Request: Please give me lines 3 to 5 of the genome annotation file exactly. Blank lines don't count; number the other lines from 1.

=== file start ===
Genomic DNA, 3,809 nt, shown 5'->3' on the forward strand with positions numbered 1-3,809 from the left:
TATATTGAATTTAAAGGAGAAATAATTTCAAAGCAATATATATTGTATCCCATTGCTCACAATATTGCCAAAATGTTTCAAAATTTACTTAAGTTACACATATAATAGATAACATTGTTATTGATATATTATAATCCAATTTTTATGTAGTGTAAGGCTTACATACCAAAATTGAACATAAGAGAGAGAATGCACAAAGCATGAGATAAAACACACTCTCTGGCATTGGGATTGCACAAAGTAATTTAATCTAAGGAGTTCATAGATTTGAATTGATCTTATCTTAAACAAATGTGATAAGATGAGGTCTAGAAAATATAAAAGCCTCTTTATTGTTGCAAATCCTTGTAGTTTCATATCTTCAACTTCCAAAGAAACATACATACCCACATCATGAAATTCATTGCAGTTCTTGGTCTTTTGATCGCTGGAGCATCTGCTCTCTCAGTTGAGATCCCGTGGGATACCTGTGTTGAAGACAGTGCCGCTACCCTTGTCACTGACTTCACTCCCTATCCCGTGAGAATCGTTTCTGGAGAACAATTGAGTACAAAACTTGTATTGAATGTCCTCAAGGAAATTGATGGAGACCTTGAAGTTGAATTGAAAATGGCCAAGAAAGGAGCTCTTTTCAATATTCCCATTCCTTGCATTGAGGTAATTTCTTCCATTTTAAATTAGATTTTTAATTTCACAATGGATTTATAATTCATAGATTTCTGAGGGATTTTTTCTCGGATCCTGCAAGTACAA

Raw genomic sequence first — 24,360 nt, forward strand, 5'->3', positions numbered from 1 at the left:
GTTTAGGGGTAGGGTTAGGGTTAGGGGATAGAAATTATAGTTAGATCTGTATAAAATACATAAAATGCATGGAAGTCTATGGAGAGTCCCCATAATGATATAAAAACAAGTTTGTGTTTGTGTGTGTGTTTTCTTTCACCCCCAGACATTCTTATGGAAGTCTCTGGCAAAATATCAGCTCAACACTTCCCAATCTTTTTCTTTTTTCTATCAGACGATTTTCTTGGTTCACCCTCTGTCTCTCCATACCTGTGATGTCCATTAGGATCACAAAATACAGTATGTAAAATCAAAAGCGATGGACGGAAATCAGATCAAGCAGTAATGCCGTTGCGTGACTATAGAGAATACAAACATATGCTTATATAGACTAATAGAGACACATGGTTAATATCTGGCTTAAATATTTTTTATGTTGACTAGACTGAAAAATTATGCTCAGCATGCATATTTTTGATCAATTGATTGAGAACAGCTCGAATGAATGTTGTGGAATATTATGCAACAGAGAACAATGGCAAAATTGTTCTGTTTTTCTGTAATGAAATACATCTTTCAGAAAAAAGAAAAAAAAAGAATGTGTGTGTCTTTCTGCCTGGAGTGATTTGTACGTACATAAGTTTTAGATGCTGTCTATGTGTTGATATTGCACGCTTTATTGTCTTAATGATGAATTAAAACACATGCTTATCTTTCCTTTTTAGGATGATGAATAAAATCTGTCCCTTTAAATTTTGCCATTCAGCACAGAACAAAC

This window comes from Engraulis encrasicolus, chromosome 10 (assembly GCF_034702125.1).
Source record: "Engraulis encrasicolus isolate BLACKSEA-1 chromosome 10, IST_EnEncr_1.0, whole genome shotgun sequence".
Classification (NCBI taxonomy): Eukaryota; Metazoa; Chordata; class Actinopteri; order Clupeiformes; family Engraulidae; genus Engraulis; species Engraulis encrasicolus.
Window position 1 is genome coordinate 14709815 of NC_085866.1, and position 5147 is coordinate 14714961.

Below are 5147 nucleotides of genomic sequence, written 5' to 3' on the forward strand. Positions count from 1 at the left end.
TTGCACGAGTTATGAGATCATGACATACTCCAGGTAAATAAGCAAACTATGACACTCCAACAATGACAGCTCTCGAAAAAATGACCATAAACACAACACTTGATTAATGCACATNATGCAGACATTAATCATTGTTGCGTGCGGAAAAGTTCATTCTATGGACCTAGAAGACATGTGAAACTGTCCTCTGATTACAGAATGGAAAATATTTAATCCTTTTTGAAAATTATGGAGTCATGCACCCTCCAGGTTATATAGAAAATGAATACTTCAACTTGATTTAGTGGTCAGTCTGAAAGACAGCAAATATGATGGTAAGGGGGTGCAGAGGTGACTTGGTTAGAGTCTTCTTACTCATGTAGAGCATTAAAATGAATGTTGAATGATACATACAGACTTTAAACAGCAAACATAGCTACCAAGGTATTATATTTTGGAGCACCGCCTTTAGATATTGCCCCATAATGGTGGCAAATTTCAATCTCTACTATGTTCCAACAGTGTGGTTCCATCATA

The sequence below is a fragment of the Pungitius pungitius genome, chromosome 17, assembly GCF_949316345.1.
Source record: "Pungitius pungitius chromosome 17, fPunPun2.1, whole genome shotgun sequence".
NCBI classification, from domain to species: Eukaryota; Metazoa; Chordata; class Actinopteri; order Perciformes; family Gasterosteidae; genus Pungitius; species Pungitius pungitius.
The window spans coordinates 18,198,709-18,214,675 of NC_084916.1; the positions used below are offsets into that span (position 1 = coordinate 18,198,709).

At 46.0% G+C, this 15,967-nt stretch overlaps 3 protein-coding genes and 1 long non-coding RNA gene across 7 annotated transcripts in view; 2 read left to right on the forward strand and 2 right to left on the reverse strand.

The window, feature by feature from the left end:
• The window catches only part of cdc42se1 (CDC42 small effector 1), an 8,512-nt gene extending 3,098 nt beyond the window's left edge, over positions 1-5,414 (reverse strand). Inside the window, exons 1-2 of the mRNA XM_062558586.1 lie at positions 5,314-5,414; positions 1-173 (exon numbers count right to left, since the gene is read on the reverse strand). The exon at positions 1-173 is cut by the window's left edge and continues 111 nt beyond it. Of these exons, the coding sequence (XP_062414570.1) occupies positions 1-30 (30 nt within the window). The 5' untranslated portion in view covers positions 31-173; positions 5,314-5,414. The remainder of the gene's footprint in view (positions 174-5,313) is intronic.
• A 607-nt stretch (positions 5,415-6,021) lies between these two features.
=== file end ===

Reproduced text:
Raw genomic sequence first — 24,360 nt, forward strand, 5'->3', positions numbered from 1 at the left:
GTTTAGGGGTAGGGTTAGGGTTAGGGGATAGAAATTATAGTTAGATCTGTATAAAATACATAAAATGCATGGAAGTCTATGGAGAGTCCCCATAATGATATAAAAACAAGTTTGTGTTTGTGTGTGTGTTTTCTTTCACCCCCAGACATTCTTATGGAAGTCTCTGGCAAAATATCAGCTCAACACTTCCCAATCTTTTTCTTTTTTCTATCAGACGATTTTCTTGGTTCACCCTCTGTCTCTCCATACCTGTGATGTCCATTAGGATCACAAAATACAGTATGTAAAATCAAAAGCGATGGACGGAAATCAGATCAAGCAGTAATGCCGTTGCGTGACTATAGAGAATACAAACATATGCTTATATAGACTAATAGAGACACATGGTTAATATCTGGCTTAAATATTTTTTATGTTGACTAGACTGAAAAATTATGCTCAGCATGCATATTTTTGATCAATTGATTGAGAACAGCTCGAATGAATGTTGTGGAATATTATGCAACAGAGAACAATGGCAAAATTGTTCTGTTTTTCTGTAATGAAATACATCTTTCAGAAAAAAGAAAAAAAAAGAATGTGTGTGTCTTTCTGCCTGGAGTGATTTGTACGTACATAAGTTTTAGATGCTGTCTATGTGTTGATATTGCACGCTTTATTGTCTTAATGATGAATTAAAACACATGCTTATCTTTCCTTTTTAGGATGATGAATAAAATCTGTCCCTTTAAATTTTGCCATTCAGCACAGAACAAAC

This window comes from Engraulis encrasicolus, chromosome 10 (assembly GCF_034702125.1).